Using DLINQ with ASP.NET (Part 2 of my LINQ series)
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by Scott Guthrie
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Reviewing some DLINQ concepts

DLinq provides a run-time framework for managing relational data as objects. It does this by translating LINQ queries into SQL for execution by the database and then translates the tabular results back into objects you define. Your application can then manipulate these objects however you want to.  While you do this DLinq will track any changes you make to them, so that you can optionally submit changes back to the database (for update, insert, and delete operations).

DLINQ allows you to define the object model and class structure that best represents your application data.  For example, if you have a Customers database table with columns “CustomerId”, “City”, and “CustomerName”, you could optionally create a “Customer” class that represented it like so:

Listing 1

public class Customer
    public string CustomerId;
    public string City;
    public string CustomerName;

Note that you can use whatever naming pattern you want in your classes -- you aren't required to have the same names as in the database. 

DLINQ allows you to map classes to a database schema in two ways.  The first option is by adding attributes to the classes that indicate where and how they should be stored in the database (this is called “Attribute Based Mapping”).  Alternatively you can specify the mapping using an external XML file.  The external XML file enables the underlying database schema to be kept separate from the code, and even allows runtime schema mapping changes on the fly (meaning you do not need to recompile an assembly using DLINQ to modify the database storage schema being used).  Developers can choose whichever mapping approach works best for them and their projects.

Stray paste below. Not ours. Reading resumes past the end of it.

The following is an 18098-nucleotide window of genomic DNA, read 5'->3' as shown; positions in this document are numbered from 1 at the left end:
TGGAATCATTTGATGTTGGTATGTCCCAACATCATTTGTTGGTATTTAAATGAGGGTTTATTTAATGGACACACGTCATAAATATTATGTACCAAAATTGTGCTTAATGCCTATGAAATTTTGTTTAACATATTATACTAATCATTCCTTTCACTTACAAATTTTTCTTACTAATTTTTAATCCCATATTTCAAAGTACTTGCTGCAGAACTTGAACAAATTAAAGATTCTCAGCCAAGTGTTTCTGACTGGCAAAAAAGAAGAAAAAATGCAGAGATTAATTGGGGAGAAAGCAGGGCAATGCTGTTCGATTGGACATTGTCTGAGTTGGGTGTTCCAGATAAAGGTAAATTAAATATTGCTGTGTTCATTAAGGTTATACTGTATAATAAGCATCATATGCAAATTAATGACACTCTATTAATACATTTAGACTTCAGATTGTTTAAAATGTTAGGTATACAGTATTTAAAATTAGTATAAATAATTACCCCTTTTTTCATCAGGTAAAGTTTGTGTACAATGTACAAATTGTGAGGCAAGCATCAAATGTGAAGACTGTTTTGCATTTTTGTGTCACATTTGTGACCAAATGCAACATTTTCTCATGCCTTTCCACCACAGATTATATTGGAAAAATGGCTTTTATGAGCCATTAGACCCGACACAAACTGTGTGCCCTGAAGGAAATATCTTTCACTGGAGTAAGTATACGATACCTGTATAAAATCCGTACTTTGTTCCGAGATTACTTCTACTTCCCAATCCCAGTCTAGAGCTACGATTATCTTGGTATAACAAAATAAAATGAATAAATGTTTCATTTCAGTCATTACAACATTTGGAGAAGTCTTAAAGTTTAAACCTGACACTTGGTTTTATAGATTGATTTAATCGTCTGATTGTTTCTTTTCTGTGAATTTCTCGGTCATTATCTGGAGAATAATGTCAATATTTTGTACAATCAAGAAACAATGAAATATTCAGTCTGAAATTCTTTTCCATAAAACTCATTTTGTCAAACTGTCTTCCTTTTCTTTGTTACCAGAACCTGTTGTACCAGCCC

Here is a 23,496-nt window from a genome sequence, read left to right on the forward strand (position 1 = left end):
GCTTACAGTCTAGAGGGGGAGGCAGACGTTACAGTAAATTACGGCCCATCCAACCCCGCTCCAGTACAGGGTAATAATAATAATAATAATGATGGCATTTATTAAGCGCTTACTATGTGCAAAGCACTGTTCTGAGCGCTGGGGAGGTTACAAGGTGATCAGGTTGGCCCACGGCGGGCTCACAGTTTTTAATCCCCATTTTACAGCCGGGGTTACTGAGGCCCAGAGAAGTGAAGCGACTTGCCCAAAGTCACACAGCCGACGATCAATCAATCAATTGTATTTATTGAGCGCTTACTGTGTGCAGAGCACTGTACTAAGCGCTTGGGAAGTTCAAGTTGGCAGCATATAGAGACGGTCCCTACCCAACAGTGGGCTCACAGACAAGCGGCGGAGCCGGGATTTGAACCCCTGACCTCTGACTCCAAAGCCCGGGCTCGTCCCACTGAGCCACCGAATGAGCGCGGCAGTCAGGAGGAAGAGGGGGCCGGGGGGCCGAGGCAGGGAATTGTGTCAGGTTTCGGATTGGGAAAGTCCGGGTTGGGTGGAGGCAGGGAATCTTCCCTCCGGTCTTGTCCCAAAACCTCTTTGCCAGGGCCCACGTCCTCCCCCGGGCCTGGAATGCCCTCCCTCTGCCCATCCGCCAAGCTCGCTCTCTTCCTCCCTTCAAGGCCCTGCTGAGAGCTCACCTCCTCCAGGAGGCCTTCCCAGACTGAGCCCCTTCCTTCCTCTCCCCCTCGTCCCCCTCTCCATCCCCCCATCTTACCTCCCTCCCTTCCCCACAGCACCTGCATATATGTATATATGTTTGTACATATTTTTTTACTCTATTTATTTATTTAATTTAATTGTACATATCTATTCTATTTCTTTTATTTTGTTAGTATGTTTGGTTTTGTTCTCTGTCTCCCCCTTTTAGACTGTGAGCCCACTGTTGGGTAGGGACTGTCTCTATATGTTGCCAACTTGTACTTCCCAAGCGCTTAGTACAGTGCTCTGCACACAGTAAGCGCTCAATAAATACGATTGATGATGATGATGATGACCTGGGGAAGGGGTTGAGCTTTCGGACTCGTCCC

In addition to supporting single table mappings, it is also possible to easily define relationships between tables using DLINQ.  In a relational database this is typically modeled using foreign-keys referring to primary keys in other tables.  DLINQ allows developers to define “Association Relationships” between classes to express relationships.  This allows a developer, for example, to write “Customer.Orders” to reference the collection of orders for the customer instance.

Important: It is not necessary to manually define your table mappings or relationships.  The May CTP drop of DLINQ ships with both a command-line utility and a Visual Studio data designer to make defining these relationships and mappings simple (it will take us less than 30 seconds to define a complete DLINQ mapping for the Northwind database in our sample below).

Once data mappings and relationships are defined, developers can then easily write LINQ code to perform queries and updates against a database.  For example, the below code uses the SQL Northwind database to retrieve all customers from London, and then prints out the Customer Name, as well as a hierarchical sub-listing of each of the customer’s orders to a page:

Listing 2

Northwind db = new Northwind(connectionString);
// Query for all customers in london
IEnumerable<Customer> customers = from cust in db.Customers
                        where cust.City == "London"
                        select cust;
// Fetch each customer and output its name and order history
foreach (Customer cust in customers) {
    Response.Write ("Customer = " + cust.CustomerName);